Hepatitis B Treatment—not necessarily a life-long commitment

There is a common view that once you start hepatitis B treatment, you will be on it for life. This is changing. In recent years, numerous studies have been done looking into the notion of functional cure for hepatitis B which, when achieved, means therapy can be stopped.

The hepatitis B virus embeds bits of itself in the host cell, allowing it to reactivate and replicate. Current therapy cannot eradicate this remnant of the virus – known as the covalently combined closed DNA (cccDNA). For complete cure to happen, the cccDNA must be eliminated, not merely silenced.

What is functional cure?

Since current hepatitis B treatment cannot completely cure the disease, the aim is to suppress the virus sufficiently to prevent liver cirrhosis, liver failure, or liver cancer, and thus improve survival.

How current hepatitis B treatment works

The hepatitis B virus produces bits of itself in its replication process in the body. One form of hepatitis B treatment drugs target various parts or stages of this replication process; others seek to enhance the body’s immune system to fight against the virus.

The various bits from the replication process and the body’s response to it are the markers which hepatitis B testing looks for, to find out if someone has hepatitis B, or has been infected with it in the past and recovered. Key among these markers is the hepatitis B surface antigen (HBsAg), the presence of which indicates chronic hepatitis B. The loss of surface antigen is accepted as one of the key indicators that treatment is working.

Generally speaking, the accepted indicators that treatment is working in achieving the goals of maintaining liver health and improving survival are:

  • normal ALT levels,
  • loss of hepatitis B surface antigen (HBsAg),
  • undetectable hepatitis B DNA and
  • the appearance of hepatitis B e-antibodies (antiHBe).

The thinking is that when treatment achieves the above results, functional cure is achieved.

Do these indicators, or end points as they are referred to, really lead to better outcomes for people? According to Prof. Lim Seng Gee, Director of Hepatology, National University of Singapore, meta analysis shows significant benefits from the loss of HBsAg:

  • 72% reduction in liver decompensation,
  • 70% reduction in liver cancer, and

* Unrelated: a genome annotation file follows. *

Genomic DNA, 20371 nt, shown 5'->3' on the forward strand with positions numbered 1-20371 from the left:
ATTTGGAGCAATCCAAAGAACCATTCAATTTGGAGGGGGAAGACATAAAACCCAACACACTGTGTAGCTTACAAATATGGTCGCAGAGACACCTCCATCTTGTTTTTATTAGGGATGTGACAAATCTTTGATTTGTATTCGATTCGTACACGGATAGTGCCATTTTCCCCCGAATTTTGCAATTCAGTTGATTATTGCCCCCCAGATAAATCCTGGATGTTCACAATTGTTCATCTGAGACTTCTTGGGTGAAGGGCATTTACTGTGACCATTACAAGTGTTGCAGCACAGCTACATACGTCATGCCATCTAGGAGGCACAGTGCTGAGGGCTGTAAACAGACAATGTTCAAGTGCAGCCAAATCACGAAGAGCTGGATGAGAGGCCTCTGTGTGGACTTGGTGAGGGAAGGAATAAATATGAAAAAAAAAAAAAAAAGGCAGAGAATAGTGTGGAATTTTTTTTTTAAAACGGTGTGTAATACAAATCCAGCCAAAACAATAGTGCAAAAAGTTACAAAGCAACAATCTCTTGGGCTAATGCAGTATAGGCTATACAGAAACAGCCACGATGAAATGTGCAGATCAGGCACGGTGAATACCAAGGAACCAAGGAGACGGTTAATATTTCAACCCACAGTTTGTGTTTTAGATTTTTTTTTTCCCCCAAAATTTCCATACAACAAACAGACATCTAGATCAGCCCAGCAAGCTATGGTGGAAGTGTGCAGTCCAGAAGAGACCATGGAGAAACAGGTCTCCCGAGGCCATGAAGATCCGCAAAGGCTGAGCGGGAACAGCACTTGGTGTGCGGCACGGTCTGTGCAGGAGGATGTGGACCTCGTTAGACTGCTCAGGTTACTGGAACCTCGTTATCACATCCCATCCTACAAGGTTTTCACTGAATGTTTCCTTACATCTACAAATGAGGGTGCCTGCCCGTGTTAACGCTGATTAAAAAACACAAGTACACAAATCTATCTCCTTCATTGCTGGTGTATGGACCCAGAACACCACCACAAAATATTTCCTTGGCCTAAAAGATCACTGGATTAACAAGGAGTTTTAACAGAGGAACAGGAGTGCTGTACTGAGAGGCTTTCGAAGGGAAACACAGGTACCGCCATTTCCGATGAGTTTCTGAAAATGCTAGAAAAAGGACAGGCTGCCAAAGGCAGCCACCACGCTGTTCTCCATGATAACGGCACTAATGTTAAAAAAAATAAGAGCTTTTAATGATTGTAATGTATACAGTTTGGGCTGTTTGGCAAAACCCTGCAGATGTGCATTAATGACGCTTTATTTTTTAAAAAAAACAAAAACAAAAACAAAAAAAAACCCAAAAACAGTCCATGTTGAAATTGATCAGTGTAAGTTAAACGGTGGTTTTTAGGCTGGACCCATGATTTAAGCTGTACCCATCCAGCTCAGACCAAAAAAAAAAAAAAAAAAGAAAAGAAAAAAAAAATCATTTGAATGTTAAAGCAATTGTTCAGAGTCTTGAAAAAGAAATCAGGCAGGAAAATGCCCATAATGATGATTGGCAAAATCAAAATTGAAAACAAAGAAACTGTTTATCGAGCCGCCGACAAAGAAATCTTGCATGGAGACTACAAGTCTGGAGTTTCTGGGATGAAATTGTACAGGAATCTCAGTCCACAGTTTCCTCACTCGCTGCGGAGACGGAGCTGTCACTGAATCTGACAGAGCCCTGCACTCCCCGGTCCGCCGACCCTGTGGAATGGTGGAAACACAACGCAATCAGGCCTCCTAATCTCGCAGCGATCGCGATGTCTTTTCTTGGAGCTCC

• 78% reduction in liver transplant or death.

These outcomes apply across all sub groups including co-infection, treatment history and race (ethnicity).

Why stop treatment at all?

The idea of looking for a functional cure is that when it is achieved, treatment can stop. But why stop treatment at all? There are a few reasons why treatment cessation is being considered even though the treatment is working to successfully suppress the virus.

Long term therapy presents challenges including:

  • Risk of developing resistance to the drugs.
  • Significant side effects such as bone loss and kidney damage.
  • Cost of treatment – for the individual if drugs are not subsidised, or for the health system if they are. This factor is an important consideration in countries with limited health resources.
  • Adherence – for all sorts of individual reasons, sticking to long-term treatment can often be a problem.

Accepting that functional cure is something to aim for, there are a range of strategies being looked at to get there. These include:

  • using current drugs that target the replication process (nucleoside analogues),
  • using pegylated interferon (pegIFN),
  • using nucleosides and pegIFN in combination or in sequence, or
  • stopping nucleoside analogues.

Studies show that while a combination of pegIFN and nucleoside analogues (NA) produce the best outcomes with over 6.5% achieving HBsAg loss, and that pegylated interferon clearly outperformed NAs, the overall results of less than 10% indicates that new therapies are needed to achieve functional cure.

However, there are exciting possibilities in the strategy of stopping nucleoside analogue treatment. Studies have shown that when those treatments are stopped, there is a rebound of HBV DNA and ALT and this stimulates body’s immune response which then reduces the HBsAg level. The likelihood of HBsAg loss is related to the level of HBsAg at the end of treatment. The lower thelevel of  HBsAg, the higher the chances of HBsAg loss (and with it a functional cure). At levels of less than 100 IU/mL at the stopping of nucleoside analogues, the surface antigen loss ranged from 21% to 58.5%.

For people on hepatitis B treatment, the big concern is whether the virus will reactivate once treatment ceases. Studies have shown that when the immune system is suppressed, as when undergoing immune-suppression therapy, the virus will reactivate in around 15 % of people even though they’ve had HBsAg loss, with a reactivation rate as high as 72% in some cases.

Despite relatively poor results, ongoing studies and research into new therapies and strategies mean that, until a real cure is found, the approach of treating hepatitis B with the aim of a functional cure is here to stay.

So if you have hepatitis B and have reached a stage where your specialist is advising you to start treatment, bear in mind that this is a changing field. While it may look like you’ll have to be on life-long treatment, it may not be the case as new therapies develop.

First published in Hepatitis SA Community News. More stories: https://hepatitissa.asn.au/magazine/477-issue-88-december-2020

– Achieving functional cure in hepatitis B – Prof Lim Seng Gee, National University Hospital, Singapore, 2020
– Nucleos(t)ide analogues for chronic hepatitis B: Cessation of treatment – Prof Alex Thompson, St Vincent’s Hospital, Melbourne 2016
– Slides courtesy of Prof Lim S.G. via Singapore Hepatitis Conference (shc-sg.com)

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